Playwright to playwright: Chris Davis (Anna K) interviewed by Douglas Williams (Safe Space)

Split into three parts, each written by a different playwright, Holly’s Dead Soldiers was one of the highlights of last year’s Fringe Festival. Two of the playwrights are back this year with shows of their own: Chris Davis returns with Anna K., a hilarious reinterpretation of Tolstoy’s Anna Karenina. Douglas Williams is back as part of the writing team for Safe Space, a darkly funny play about environmental science students and their live-action role-playing global warming game. In this special Phindie feature, Doug interviews Chris about his new work and his recent trip to Scotland for the world-famous Edinburgh Fringe. (Read Doug’s interview by Chris!)

Ama Bollinger stars in Chris Davis’s ANNA K (Photo credit: Courtesy of the artist)

Ama Bollinger stars in Chris Davis’s ANNA K (Photo credit: Courtesy of the artist)

Douglas Williams: So you’ve been in Edinburgh performing your one-man show Drunk Lion for past five weeks. Are you having Quig’s withdrawals?
Chris Davis: Oh I am still there, in spirit.

DW: What’s it been like writing and rehearsing a show for the Philly Fringe while working around the Edinburgh Fringe?
CD: It’s been great, with the Philly Fringe project I’m working with a group of people I really like, and with this Drunk Lion in Edinburgh thing I’m doing a solo-show, so the experiences are very different. It’s also nice to feel like a playwright again with Anna K. Scheduling wise it is a little daunting but it’s amazing what you can accomplish when you have focused, dedicated people working with you.

DW: It seems like both of our shows this year have elements we borrowed from Holly’s Dead Soldiers. What ideas did you lift from our show last year?
CD: Definitely a lot, particularly the modernizing of Breakfast at Tiffany’s for Holly’s Dead Soldiers, we put it in Philadelphia 2014 in a row home, and I am doing the same exact thing with Anna K. That convention helps to define the world of the play. Also some of the rules like not using any of the actual text, for the most part I use in Anna K, and approaching Anna Karenina without extreme literary seriousness. Most importantly, having fun with the story, and making it resonate in today’s world.

Chris Davis performing DRUNK LION, part of this year's Edinburgh Fringe Festival.

Chris Davis performing DRUNK LION, part of this year’s Edinburgh Fringe Festival.

DW: Last year we adapted a 90-page novella by an American author that was written 55 years ago. This year you’re adapting a 150-year-old pillar of Russian literature. Why adapt Anna Karenina and how has it been different than Breakfast at Tiffany’s?
CD: It has not been all that different. Even in Holly’s we had to leave out a lot of great parts of the book. Same thing with Anna K, I think ultimately you should be able to tell any story within 60 minutes, and with both of these books I think that is possible. It definitely took longer to read Anna Karenina, but the book is so good it didn’t matter. One of my favorite things was finding little moments in the book that you often forget about as a reader, just little gems, and putting them in the adaptation, it makes them much more significant. In a 1,500-page book you forget a lot of what you read, but when you distill it to 60 minutes every word becomes important.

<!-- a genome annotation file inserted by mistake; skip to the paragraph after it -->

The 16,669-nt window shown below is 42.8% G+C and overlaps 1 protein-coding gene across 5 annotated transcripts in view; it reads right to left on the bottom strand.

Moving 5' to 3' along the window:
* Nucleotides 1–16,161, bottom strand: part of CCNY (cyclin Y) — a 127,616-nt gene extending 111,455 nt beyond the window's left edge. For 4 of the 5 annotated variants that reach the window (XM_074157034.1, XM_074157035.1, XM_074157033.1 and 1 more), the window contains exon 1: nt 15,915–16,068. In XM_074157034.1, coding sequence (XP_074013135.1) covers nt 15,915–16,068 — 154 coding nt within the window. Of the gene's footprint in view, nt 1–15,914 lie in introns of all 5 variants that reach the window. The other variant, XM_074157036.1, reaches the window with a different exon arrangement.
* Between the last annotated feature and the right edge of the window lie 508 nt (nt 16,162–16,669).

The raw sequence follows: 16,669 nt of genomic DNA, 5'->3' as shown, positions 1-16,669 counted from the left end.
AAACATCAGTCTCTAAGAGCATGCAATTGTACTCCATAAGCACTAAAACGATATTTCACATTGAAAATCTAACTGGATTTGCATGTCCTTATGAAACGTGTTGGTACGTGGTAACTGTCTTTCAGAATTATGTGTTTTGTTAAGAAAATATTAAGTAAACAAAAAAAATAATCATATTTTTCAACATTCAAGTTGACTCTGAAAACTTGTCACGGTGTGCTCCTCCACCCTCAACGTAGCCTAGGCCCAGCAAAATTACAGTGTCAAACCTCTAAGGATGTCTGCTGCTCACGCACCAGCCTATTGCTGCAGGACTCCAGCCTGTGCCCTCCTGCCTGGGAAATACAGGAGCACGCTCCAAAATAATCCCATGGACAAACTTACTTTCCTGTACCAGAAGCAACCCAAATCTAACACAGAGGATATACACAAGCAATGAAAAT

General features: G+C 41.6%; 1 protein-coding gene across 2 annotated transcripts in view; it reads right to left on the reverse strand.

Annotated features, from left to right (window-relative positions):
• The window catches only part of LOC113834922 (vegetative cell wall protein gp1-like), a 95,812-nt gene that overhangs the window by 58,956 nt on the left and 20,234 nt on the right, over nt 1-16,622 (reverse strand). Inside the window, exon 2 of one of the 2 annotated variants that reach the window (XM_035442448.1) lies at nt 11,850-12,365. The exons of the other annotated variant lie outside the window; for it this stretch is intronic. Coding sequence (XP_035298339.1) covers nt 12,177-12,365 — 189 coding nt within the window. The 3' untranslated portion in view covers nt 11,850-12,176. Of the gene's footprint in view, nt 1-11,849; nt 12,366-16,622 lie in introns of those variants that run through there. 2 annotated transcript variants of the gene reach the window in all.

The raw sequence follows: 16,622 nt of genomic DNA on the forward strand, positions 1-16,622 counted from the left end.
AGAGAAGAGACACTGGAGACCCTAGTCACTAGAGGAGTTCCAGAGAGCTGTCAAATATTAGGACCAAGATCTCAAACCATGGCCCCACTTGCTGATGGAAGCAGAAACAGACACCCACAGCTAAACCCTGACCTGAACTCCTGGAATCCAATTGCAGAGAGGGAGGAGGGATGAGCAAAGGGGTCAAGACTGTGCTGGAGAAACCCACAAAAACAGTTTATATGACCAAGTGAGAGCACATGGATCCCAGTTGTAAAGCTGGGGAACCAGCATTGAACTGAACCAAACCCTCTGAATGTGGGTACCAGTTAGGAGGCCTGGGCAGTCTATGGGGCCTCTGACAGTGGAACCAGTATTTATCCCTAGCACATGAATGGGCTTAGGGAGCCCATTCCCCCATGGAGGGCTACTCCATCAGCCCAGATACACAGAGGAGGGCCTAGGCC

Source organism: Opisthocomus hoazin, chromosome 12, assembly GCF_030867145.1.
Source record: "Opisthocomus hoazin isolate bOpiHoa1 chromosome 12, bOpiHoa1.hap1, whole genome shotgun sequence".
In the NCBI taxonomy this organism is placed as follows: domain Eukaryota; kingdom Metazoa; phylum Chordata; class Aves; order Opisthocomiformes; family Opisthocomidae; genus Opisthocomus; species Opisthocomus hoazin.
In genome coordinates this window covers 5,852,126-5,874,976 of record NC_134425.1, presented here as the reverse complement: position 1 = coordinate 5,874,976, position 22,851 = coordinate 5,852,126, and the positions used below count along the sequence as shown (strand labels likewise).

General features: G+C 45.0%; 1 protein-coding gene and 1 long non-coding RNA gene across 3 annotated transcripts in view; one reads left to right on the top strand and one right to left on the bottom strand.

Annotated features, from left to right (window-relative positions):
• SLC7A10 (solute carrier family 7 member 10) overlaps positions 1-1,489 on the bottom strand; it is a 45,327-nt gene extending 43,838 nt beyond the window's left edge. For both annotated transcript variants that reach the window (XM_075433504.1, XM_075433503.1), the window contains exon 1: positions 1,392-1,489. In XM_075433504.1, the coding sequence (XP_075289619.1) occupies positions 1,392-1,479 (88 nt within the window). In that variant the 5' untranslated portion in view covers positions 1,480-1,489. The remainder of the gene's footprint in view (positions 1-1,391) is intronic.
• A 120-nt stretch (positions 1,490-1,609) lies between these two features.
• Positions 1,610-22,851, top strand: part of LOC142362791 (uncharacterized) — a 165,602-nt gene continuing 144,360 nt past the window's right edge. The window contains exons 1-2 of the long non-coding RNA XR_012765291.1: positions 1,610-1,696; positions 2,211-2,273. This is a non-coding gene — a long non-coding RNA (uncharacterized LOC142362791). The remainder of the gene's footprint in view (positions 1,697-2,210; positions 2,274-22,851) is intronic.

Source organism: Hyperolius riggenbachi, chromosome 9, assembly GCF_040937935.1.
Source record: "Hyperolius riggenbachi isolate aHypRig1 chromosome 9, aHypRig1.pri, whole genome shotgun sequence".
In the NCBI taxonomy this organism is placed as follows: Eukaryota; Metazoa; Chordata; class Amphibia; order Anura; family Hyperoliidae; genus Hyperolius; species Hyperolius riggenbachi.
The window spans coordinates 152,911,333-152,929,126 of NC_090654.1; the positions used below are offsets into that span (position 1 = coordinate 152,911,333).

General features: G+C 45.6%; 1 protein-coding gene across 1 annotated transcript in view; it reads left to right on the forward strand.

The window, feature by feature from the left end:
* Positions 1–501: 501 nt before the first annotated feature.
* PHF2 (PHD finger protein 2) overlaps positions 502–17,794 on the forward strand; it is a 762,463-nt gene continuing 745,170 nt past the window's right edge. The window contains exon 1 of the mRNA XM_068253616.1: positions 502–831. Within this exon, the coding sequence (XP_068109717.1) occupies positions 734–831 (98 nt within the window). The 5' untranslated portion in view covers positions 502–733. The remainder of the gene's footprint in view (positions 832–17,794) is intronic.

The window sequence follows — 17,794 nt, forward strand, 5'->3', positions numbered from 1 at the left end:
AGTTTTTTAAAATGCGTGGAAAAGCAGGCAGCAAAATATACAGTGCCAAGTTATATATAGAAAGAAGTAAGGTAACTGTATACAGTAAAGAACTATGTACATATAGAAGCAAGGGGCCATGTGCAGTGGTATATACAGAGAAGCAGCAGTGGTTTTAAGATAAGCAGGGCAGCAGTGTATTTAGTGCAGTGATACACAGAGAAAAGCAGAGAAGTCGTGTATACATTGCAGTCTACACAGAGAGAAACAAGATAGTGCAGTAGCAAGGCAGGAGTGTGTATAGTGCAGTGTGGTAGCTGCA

DW: Most people know you for you solo work, what does a Chris Davis play with a cast of five look like?
CD: Anna K uses the same structure I use with all my solo-plays. I write a script, and for the most part we adhere to the script, however all the actors are encouraged to try new moments as they come along, and to change lines if in the moment it makes sense. Then we go back and decide whether those changes worked, and we keep what does, and throw away what doesn’t. A lot of the script is cut in the rehearsal process itself, and rewritten. In the end Anna K is produced by the work of the whole ensemble. It’s exciting. The cast we have includes a number of people I have worked with before, and each person fits their role very, very well. The performers are all great actors and make strong decisions. They each bring something unique to their roles, a lot of intangibles, I love watching them interpret their parts.

DW: Real talk: is there going to be beer at your show?
CD: I hadn’t thought about it, but now that you ask, yes there will be beer. And vodka.

ANNA K. runs September 12-21, 2014, as part of FringeArt’s 2014 Philadelphia Fringe Festival; fringearts.com/event/anna-k.

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About the author

Douglas Williams

Douglas Williams is the Playwright-in-Residence at Azuka Theatre in Philadelphia, where his play Moon Cave will be produced during the 2014-2015 season. Moon Cave was developed at the 2014 PlayPenn New Play Conference. Other plays include The Death and Life of Uncle Gene, Now I Am A Wrecking Ball and Shitheads, which was a finalist for the Lark's 2014 Playwrights' Week and a semifinalist at the Eugene O’Neill Theatre Center’s National Playwrights Conference. Williams co-wrote the 2013 Philadelphia Fringe Festival play Holly’s Dead Soldiers and is currently working on another collaborative project for the 2014 Fringe Festival with playwrights Emily Acker, Emma Goidel, and director Maura Krause. Williams is a member of the The Foundry, a lab for early-career playwrights led by Michael Hollinger, Jacqueline Goldfinger and Quinn D. Eli. He is a graduate of Temple University.